Peter Hibberd, M.D., is a doctor whose advice is based on more than 28 years of hospital outpatient and inpatient experience. He is an experienced emergency medicine physician, surgeon, and consultant. Dr. Hibberd is certified by the American Board of Emergency Medicine. He is also a fellow and active member of the American Academy of Family Physicians, an active member of the American College of Emergency Physicians, and a member and fellow of the American Academy of Emergency Medicine. Dr. Hibberd has earned numerous national and international professional certifications, memberships, and awards.
Tags: shingles | valtrex | varicella | zoster | pain

Mom Needs Help for Shingles

Friday, 30 Mar 2012 08:17 AM

Question: What is the best treatment for long-term shingles. My mother is 88 and has suffered with this condition for many years. She seems to do better and then it returns with a vengeance. She has taken Valtrex, but it doesn’t always work.

Dr. Hibberd's answer:
Shingles is a viral infection that causes a painful rash. Although shingles can occur anywhere on your body, it most often appears as a single stripe of blisters that wraps around either the left or the right side of the torso. Shingles is caused by the varicella-zoster virus — the same virus that causes chickenpox. For years, the virus lies inactive in nerve tissue near the spinal cord and brain. Years later, the virus may reactivate as shingles. There's no cure for shingles, but prompt treatment with prescription antiviral drugs can speed healing and reduce risk of complications. Valtrex is one such drug. Sometimes, the pain can be very severe, so her doctor may prescribe anticonvulsants, such as gabapentin, tricyclic antidepressants, such as amitriptyline, and numbing agents, such as lidocaine, delivered via a cream, gel, spray or skin patch, or even medications that contain narcotics, such as codeine. It’s best to take a cool bath or apply cold compress on blisters during an attack.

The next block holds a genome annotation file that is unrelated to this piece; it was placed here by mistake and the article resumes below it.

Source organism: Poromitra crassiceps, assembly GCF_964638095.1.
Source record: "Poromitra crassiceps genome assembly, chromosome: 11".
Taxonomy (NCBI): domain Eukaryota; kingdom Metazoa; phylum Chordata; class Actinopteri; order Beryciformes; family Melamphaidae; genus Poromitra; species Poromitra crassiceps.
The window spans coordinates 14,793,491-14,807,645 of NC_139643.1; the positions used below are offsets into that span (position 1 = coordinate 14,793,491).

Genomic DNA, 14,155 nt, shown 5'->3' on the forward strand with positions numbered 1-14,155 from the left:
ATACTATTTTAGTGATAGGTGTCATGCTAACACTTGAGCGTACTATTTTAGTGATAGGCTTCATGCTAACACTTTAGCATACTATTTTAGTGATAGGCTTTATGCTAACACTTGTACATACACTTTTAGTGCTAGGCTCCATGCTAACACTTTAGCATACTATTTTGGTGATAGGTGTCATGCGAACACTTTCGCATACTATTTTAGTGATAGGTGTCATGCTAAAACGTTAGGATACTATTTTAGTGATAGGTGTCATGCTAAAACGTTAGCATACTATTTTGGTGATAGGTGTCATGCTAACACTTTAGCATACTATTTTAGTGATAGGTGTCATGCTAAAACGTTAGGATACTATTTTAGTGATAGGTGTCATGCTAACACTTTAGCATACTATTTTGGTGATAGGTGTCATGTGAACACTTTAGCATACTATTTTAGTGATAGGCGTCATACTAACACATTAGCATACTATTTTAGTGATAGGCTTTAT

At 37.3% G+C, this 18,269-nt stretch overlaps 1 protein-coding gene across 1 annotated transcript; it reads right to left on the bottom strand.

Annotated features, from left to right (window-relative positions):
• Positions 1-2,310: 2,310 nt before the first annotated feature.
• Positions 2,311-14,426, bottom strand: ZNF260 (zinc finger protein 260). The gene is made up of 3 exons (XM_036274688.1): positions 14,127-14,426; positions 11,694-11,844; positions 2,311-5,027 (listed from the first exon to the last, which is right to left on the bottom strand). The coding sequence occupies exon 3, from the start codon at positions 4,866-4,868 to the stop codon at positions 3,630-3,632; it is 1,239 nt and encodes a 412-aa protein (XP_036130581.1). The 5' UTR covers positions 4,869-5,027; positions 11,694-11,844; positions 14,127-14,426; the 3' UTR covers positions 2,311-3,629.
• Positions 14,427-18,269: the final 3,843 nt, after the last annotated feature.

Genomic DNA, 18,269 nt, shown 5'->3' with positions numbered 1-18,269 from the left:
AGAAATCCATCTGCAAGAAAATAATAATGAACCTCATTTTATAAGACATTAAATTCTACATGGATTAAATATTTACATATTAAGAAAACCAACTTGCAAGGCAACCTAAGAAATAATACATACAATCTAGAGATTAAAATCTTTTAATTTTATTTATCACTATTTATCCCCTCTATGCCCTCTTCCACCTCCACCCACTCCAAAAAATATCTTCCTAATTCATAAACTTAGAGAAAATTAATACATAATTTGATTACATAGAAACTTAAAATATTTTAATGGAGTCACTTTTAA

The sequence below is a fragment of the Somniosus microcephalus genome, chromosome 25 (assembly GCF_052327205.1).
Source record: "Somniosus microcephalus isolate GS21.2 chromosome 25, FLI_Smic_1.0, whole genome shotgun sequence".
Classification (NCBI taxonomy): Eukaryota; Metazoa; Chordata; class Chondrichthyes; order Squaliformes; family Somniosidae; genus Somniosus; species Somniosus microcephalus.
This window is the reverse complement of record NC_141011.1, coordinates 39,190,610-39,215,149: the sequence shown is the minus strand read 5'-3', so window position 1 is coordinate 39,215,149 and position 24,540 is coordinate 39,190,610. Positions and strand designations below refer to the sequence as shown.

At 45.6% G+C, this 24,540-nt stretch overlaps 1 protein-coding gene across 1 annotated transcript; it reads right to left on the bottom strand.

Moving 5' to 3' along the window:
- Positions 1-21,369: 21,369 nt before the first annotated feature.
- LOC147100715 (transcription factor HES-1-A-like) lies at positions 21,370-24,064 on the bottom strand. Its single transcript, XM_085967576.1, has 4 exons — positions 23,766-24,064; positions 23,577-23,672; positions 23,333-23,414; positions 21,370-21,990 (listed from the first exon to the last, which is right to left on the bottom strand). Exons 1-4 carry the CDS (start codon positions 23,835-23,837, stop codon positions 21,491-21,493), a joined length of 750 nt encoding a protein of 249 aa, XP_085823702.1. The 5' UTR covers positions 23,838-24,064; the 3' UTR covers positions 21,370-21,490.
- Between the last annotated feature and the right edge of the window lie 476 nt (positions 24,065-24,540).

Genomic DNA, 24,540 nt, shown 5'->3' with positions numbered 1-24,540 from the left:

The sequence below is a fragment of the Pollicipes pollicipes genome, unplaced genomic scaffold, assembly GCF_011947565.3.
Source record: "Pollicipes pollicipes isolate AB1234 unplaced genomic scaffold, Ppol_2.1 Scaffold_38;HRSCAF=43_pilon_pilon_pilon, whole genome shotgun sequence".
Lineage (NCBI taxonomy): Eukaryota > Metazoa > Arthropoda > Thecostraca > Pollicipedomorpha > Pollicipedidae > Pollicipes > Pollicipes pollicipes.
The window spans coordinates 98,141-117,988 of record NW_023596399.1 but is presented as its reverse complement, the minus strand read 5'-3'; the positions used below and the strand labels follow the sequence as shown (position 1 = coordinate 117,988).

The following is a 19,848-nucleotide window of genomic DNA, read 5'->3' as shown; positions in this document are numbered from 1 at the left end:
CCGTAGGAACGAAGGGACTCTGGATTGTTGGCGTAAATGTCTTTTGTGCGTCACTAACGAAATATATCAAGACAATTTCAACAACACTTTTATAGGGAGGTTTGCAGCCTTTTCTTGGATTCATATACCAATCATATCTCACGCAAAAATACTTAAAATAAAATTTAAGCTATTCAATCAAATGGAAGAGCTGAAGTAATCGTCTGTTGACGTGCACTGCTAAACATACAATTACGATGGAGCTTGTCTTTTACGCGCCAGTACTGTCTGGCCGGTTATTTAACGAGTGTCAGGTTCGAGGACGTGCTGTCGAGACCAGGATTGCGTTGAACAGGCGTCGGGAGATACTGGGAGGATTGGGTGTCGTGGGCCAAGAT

I also recommend a one-time shingles vaccination to all victims of shingles as well as for all adults over the age of 60 unless contraindications exist. The herpes zoster vaccination (Zostavax) will help prevent recurrent shingles episodes.

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Long-term treatment of shingles, caused by the varicella-zoster virus, includes antiviral drugs such as Valtrex.
Friday, 30 Mar 2012 08:17 AM
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